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Notice

Availability of the Draft Environmental Impact Statement/Environmental Impact Report for the San Luis Obispo Creek Watershed Waterway Management Plan, City and County of San Luis Obispo, CA

Document Details

Information about this document as published in the Federal Register.

Published Document

This document has been published in the Federal Register. Use the PDF linked in the document sidebar for the official electronic format.

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AGENCY:

U.S. Army Corps of Engineers, DoD.

ACTION:

Notice of availability.

SUMMARY:

The U.S. Army Corps of Engineers is issuing this notice to advise the public that a Draft Environmental Impact Statement (DEIS) has been prepared for the San Luis Obispo Creek Watershed Waterway Management Plan within the City and County of San Luis Obispo, California and is available for review and comment.

DATES:

In accordance with the National Environmental Policy Act (NEPA), we have filed the DEIS with the Environmental Protection Agency (EPA) for publication of their notice of availability in the Federal Register. The EPA notice officially starts the 45-day review period for this document. It is the goal of the Corps of Engineers to have the COE notice published on the same date as the EPA notice. However, if that does not occur, the date of the EPA notice will determine the closing date for comments on the DEIS. Comments on the Draft EIS must be submitted to the address below under Further Contact Information and must be received no later than 5 p.m. Pacific Standard Time, Monday, May 9, 2005.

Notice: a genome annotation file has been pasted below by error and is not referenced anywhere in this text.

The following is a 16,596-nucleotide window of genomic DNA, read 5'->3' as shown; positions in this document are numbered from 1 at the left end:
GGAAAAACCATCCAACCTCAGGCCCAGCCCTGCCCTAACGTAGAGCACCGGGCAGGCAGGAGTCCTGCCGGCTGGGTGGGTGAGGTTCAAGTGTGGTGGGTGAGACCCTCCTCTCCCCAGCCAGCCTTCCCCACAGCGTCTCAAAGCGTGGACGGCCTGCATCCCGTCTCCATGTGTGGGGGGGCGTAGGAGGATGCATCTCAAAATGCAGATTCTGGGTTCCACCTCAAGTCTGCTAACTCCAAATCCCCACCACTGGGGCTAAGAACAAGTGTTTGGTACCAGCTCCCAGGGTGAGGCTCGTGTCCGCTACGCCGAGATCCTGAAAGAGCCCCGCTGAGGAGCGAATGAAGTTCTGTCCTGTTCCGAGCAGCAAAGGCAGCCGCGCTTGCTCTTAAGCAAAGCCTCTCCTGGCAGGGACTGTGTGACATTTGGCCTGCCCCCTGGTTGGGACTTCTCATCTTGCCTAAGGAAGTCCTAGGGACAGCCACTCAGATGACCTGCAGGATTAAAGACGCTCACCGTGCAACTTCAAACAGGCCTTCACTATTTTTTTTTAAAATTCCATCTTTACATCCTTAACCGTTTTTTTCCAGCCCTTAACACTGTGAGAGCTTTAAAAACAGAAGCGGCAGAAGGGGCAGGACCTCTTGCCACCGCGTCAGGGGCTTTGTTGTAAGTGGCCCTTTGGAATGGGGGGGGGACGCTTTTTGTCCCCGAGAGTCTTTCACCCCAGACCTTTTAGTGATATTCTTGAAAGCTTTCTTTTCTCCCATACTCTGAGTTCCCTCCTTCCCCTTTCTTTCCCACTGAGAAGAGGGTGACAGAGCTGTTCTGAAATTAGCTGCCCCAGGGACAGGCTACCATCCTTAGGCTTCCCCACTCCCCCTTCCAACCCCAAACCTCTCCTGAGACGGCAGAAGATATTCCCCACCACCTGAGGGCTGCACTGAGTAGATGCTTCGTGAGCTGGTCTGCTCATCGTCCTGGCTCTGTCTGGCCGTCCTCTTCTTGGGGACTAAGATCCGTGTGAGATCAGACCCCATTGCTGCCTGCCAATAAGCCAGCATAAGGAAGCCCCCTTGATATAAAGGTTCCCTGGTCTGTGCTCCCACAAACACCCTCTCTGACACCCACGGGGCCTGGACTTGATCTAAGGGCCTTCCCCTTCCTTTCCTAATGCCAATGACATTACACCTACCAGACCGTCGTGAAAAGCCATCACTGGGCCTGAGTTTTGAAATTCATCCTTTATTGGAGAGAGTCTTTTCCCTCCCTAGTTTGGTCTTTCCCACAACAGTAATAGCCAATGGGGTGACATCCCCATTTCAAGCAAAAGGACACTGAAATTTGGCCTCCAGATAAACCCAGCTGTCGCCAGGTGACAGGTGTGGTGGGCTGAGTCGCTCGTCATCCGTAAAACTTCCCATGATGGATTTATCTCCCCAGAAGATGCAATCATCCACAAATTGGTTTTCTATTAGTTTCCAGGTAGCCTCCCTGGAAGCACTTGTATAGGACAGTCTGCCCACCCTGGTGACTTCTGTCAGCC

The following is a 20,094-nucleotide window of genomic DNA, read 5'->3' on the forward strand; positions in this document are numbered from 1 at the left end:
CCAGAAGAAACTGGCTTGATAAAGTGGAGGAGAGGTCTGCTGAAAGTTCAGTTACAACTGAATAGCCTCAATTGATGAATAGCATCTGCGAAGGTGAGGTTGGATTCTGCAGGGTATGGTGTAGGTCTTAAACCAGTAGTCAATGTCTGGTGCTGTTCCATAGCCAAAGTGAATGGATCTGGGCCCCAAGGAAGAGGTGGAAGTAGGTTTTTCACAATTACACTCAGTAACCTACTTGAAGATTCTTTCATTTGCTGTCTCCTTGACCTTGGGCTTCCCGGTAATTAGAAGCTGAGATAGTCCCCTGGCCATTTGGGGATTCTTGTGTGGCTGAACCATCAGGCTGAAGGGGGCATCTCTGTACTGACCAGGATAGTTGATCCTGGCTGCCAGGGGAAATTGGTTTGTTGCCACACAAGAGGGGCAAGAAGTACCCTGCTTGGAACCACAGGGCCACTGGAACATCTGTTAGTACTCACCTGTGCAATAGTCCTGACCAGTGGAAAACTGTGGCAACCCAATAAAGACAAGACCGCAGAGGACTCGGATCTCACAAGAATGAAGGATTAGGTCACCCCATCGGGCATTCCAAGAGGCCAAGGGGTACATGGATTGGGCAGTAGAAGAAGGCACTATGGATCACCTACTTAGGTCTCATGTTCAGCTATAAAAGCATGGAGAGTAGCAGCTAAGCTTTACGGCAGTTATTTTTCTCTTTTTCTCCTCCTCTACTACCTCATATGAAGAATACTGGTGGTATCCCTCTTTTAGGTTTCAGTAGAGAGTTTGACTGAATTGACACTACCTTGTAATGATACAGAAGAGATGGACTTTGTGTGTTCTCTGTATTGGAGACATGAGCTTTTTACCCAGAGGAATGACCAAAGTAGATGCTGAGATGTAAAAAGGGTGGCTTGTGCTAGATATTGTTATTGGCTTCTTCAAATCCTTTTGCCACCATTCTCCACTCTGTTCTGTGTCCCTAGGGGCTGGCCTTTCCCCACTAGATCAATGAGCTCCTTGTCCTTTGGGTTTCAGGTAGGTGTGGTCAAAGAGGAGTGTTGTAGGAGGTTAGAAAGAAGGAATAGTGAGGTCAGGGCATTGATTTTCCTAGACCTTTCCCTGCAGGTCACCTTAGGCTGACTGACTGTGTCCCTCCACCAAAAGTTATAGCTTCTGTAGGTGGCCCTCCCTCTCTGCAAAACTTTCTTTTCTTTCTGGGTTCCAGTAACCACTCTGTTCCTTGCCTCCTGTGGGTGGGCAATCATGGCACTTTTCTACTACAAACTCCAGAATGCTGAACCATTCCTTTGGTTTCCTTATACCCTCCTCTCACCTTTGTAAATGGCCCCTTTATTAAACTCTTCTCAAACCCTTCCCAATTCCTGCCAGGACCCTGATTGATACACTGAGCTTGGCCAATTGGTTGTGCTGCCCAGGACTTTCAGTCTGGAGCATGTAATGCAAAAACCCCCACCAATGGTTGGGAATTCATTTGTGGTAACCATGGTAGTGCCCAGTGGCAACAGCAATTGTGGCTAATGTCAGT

ADDRESSES:

The Draft Environmental Impact Statement/Environmental Impact Report can be viewed online at http://www.slocity.org/​publicworks/​documents.asp (Waterway Management Plan documents). Copies of the Draft Environmental Impact Statement/Environmental Impact Report and appendices are also available for review at the following government offices and libraries:

Government Offices—City Public Works Department, 955 Morro Street, San Luis Obispo, California.

Libraries: San Luis Obispo City/County Library, 995 Palm Street, San Luis Obispo, CA 93401.

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FOR FURTHER INFORMATION CONTACT:

Bruce Henderson, Senior Project Manager, U.S. Army Corps of Engineers, Ventura Regulatory Field Office, 2151 Alessandro Drive, Suite 110, Ventura, California 93001, Telephone: 805/585-2145, bruce.a.henderson@usace.army.mil.

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SUPPLEMENTARY INFORMATION:

This EIS was prepared as part of a joint document by the U.S. Army Corps of Engineers in conjunction with the City of San Luis Obispo and the San Luis Obispo County Flood Control & Water Conservation District (Zone 9) (City/Zone 9) pursuant to corresponding responsibilities under NEPA and the California Environmental Quality Act (CEQA, resulting in preparation of an Environmental Impact Report).